Five days earlier, a huge gathering of Bonaparte's Gulls were reported in Stratford feeding on a bloom. Multiple Little Gulls were sighted. I was working hard on my World Competition piece, so I was stuck at my bench trying to get to a point on my piece that I could take a small break. But, unfortunately, not this day! The Bonaparte's and Little Gulls disappeared within only a couple of days! Three days later, more Bonaparte's Gulls were reported at Sherwood Island in Westport. I watched the reports, but no Little Gulls were being seen. Late in the evening on the 10th, I had reached my goal on my competition sculptures. I had been working very hard on this piece trying to complete them before the competition and I was now sitting in a good mind needed a little break! Jen suggested I take a few days off go Gulling!

     Since the Bonaparte's Gulls were showing up in Westport, that's where I was headed. After fighting early morning rush hour Fairfield county traffic, I found myself driving down the entrance road to Sherwood Island SP and I could see flocks of Bonaparte's Gulls flying in to the beach by the western jetty. As I sat there on the beach scanning through the thousand Gulls......I couldn't find one Little Gull! Slowly the Gulls began to leave and head east around the jetty towards Southport. I watched every Gull leave scanning through the departing birds and the remaining birds both in the water and on the beach only a few yards away from Little Gulls! Ten minutes later, all the Gulls left and the beach was empty. Being a fairly perceptive person, I took that as a message to leave Sherwood Island and head over to Southport Beach!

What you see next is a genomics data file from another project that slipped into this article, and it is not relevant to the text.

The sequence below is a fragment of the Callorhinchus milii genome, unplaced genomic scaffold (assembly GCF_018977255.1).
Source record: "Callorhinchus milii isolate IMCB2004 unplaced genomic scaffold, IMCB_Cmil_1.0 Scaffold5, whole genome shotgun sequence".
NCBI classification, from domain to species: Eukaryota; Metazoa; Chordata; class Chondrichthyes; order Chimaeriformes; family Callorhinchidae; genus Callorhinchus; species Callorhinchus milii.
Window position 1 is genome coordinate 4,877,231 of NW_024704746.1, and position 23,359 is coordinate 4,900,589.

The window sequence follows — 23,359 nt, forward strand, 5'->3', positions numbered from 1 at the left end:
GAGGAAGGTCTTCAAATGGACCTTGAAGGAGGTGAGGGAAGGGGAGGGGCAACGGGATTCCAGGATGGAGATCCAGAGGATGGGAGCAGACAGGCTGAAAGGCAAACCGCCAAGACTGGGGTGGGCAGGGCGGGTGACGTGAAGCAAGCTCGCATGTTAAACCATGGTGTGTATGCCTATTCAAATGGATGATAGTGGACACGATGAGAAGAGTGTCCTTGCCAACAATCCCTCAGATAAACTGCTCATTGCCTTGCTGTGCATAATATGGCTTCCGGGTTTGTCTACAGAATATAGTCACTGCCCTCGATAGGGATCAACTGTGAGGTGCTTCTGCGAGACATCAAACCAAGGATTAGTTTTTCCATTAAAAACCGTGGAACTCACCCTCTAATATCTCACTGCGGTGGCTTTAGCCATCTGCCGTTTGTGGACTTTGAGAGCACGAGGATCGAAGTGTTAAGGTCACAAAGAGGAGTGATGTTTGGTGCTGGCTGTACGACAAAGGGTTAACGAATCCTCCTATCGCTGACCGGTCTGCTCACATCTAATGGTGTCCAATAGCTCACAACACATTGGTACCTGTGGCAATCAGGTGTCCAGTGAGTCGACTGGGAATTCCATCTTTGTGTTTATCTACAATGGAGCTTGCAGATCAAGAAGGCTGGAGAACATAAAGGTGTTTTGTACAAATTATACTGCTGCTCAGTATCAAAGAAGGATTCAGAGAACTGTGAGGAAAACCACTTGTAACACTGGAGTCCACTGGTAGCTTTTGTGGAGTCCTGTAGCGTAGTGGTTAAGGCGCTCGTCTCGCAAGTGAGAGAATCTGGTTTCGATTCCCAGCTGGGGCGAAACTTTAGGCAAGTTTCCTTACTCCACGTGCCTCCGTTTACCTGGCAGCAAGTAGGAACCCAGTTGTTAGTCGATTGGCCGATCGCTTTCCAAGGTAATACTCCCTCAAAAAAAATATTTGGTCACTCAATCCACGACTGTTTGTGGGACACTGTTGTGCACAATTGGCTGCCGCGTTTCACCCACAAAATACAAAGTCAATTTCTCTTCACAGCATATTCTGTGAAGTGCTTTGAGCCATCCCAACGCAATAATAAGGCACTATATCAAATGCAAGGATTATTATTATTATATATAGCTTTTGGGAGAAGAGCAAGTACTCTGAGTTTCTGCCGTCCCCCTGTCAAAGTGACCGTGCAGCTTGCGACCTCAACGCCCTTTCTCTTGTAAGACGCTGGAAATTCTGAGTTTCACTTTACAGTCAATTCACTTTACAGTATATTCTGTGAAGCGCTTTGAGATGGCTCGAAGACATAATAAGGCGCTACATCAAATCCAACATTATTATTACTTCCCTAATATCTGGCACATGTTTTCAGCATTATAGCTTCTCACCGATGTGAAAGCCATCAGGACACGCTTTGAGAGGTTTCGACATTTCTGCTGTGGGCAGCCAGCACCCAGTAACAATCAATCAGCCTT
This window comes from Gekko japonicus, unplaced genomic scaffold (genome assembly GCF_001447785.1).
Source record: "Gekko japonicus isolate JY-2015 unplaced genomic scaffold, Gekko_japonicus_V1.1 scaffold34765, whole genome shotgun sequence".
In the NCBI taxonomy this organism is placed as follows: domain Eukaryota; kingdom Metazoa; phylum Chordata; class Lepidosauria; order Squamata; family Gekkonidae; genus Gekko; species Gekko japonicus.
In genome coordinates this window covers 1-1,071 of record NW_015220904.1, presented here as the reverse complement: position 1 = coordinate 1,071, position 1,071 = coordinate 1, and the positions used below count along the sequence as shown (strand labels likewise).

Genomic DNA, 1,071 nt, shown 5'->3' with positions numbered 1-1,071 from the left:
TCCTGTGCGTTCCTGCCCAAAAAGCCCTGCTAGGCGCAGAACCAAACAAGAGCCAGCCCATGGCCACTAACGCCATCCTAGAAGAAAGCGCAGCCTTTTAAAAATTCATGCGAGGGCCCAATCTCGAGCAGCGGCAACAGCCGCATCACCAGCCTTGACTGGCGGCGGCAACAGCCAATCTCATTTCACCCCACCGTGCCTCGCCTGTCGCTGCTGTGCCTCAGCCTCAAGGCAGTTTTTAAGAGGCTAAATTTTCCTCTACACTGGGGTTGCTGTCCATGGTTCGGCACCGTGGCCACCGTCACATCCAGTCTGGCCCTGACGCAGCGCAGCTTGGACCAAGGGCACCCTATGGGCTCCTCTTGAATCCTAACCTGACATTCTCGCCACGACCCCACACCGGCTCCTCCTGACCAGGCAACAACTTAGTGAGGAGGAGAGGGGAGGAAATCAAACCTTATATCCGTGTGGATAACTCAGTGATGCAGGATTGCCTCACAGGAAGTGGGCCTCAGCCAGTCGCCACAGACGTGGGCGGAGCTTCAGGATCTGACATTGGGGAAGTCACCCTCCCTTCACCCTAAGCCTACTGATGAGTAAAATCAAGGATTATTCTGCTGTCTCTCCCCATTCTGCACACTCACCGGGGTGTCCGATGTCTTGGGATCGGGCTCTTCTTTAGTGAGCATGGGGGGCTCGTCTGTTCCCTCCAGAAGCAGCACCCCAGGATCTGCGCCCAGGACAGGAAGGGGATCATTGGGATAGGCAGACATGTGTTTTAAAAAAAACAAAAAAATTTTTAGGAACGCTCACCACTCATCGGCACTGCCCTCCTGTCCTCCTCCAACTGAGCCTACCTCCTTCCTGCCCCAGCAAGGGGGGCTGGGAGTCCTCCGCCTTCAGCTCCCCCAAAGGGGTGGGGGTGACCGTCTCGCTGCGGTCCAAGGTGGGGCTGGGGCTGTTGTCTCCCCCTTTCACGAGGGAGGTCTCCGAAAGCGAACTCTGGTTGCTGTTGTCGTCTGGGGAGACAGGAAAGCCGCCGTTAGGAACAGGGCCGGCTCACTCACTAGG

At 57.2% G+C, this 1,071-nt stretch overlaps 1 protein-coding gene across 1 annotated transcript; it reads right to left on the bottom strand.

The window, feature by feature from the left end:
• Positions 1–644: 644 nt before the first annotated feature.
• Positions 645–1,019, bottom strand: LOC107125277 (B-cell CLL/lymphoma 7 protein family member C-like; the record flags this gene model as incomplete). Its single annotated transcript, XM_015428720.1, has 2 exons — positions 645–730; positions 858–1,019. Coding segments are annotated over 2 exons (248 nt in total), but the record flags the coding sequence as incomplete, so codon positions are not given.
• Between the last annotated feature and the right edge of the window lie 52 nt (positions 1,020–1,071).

As I drove around the corner by Southport Beach, there they were......all those Bonaparte's Gulls! The tide was very high, and the water was right up to the road and wall. I gave a quick look over the large concentration of Gulls, and unbelievably before turning the ignition off, there was a 1st winter Little Gull right in front of me about 20 yards out on the right edge of the flock.-

      Before I put my truck keys in my pocket, I took a few shots of this Gull while it swam around the group. In the time it took me to put on my jacket, grab my scope and extra camera batteries and camera cards....the "little" Gull took off. As I was following this Gull in my camera viewfinder, I noticed another Little Gull in the top was an adult!-

     The tide chart read that the tide was now outgoing, and like a signal went off, all the Gulls lifted off and headed out into the Sound. The adult joined the group and I managed to get both of them in the same image. Unfortunately I was looking  directly into the sun, so the images are not great, but you can see the two birds. I reported the two Little Gulls on the CT listserv that they had been present for a few minutes, but had just flown out into the middle of the Sound-

     The dark lined, white-edged, "rounded" wing tips are clearly visible here-